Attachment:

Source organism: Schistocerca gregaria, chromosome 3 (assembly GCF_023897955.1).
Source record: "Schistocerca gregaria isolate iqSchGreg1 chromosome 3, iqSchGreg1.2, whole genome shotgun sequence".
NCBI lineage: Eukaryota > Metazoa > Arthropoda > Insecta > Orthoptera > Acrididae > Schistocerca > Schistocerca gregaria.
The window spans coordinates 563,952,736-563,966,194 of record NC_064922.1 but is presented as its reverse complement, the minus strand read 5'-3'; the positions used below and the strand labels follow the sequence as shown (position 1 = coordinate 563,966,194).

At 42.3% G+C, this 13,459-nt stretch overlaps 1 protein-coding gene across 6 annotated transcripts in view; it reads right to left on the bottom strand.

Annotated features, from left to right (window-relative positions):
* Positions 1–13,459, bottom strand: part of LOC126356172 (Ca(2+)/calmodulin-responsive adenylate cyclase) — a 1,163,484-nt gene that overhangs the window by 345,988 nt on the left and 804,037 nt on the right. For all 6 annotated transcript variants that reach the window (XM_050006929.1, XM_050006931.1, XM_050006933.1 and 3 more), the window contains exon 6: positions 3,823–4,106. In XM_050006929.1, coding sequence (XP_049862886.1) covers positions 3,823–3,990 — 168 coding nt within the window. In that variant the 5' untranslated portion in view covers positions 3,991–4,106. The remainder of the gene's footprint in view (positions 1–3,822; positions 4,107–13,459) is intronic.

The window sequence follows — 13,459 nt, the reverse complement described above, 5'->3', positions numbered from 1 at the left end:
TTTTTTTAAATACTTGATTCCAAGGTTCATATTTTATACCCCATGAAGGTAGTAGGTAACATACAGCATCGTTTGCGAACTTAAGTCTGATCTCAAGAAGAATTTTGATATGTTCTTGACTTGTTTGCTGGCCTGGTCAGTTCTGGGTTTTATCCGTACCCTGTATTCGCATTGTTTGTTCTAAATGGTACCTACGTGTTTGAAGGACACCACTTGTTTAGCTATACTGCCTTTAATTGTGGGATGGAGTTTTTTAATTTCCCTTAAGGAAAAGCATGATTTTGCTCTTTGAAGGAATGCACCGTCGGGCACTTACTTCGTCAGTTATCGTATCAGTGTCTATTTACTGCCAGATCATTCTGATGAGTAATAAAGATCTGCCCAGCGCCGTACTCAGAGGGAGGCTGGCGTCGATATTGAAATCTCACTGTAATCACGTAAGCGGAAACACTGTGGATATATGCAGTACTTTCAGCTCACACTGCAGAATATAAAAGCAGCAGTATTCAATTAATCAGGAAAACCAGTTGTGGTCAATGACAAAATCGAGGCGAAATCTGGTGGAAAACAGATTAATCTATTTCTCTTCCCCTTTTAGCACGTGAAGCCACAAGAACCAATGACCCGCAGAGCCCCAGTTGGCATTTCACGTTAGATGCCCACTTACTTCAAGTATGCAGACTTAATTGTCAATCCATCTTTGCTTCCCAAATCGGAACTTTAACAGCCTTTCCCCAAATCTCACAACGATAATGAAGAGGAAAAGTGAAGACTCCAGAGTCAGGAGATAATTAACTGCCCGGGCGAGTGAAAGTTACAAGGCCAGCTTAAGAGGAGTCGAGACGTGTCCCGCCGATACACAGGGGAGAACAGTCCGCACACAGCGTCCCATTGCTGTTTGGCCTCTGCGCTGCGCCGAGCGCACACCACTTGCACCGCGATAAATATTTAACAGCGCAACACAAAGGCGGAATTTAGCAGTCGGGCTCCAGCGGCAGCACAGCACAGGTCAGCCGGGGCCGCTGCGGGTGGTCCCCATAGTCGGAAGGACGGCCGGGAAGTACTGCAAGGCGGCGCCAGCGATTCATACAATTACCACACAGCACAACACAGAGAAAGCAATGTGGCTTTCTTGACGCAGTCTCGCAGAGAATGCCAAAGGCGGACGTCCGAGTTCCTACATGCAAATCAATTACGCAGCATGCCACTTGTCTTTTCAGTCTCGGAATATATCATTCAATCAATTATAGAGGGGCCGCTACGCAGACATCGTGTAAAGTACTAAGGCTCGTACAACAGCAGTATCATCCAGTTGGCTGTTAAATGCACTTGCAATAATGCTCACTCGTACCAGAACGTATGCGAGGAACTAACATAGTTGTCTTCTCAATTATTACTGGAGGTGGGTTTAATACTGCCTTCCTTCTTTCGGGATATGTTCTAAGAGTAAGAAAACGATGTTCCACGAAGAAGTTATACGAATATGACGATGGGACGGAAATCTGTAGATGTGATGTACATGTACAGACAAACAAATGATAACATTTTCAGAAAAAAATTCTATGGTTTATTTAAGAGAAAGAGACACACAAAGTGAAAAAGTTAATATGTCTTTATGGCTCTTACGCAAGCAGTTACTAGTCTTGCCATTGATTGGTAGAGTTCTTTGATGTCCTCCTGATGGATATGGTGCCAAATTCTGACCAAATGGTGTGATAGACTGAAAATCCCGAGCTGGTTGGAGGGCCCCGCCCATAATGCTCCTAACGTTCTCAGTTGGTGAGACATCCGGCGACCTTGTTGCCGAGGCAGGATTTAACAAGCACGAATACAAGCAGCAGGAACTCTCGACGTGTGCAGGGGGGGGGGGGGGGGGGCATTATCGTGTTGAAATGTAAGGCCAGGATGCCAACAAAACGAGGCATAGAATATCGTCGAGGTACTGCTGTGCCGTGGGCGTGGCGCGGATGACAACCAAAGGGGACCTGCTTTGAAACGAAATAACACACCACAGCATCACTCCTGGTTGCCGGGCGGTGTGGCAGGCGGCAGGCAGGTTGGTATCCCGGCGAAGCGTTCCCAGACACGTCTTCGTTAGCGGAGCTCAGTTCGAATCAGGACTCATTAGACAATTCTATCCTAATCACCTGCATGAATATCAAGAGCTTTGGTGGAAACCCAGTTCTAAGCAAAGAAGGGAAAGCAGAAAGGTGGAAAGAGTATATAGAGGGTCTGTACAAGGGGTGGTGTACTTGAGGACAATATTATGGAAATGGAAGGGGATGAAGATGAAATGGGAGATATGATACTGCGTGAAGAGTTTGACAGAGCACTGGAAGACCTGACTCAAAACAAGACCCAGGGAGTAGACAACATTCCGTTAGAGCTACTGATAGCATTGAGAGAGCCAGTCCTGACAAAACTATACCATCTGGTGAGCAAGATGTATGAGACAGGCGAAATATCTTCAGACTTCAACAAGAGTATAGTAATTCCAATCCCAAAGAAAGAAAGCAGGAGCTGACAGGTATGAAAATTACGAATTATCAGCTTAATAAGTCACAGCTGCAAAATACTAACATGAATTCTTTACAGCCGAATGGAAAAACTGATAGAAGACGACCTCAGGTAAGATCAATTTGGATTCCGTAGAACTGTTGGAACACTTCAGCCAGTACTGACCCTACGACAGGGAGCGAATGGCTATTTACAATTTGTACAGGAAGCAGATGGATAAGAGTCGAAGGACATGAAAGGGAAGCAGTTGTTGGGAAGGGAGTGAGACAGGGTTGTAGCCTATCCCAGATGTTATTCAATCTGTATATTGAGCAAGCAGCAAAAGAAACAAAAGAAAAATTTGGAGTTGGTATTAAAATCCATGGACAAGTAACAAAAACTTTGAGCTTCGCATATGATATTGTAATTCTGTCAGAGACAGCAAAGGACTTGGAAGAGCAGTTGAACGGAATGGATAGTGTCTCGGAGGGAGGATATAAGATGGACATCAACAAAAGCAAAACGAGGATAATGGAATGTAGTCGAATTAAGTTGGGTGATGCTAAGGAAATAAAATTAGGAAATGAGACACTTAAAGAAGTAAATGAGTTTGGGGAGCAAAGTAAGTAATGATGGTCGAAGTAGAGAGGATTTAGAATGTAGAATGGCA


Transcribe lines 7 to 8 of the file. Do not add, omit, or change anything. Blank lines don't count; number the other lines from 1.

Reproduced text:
* Positions 1–13,459, bottom strand: part of LOC126356172 (Ca(2+)/calmodulin-responsive adenylate cyclase) — a 1,163,484-nt gene that overhangs the window by 345,988 nt on the left and 804,037 nt on the right. For all 6 annotated transcript variants that reach the window (XM_050006929.1, XM_050006931.1, XM_050006933.1 and 3 more), the window contains exon 6: positions 3,823–4,106. In XM_050006929.1, coding sequence (XP_049862886.1) covers positions 3,823–3,990 — 168 coding nt within the window. In that variant the 5' untranslated portion in view covers positions 3,991–4,106. The remainder of the gene's footprint in view (positions 1–3,822; positions 4,107–13,459) is intronic.

The window sequence follows — 13,459 nt, the reverse complement described above, 5'->3', positions numbered from 1 at the left end: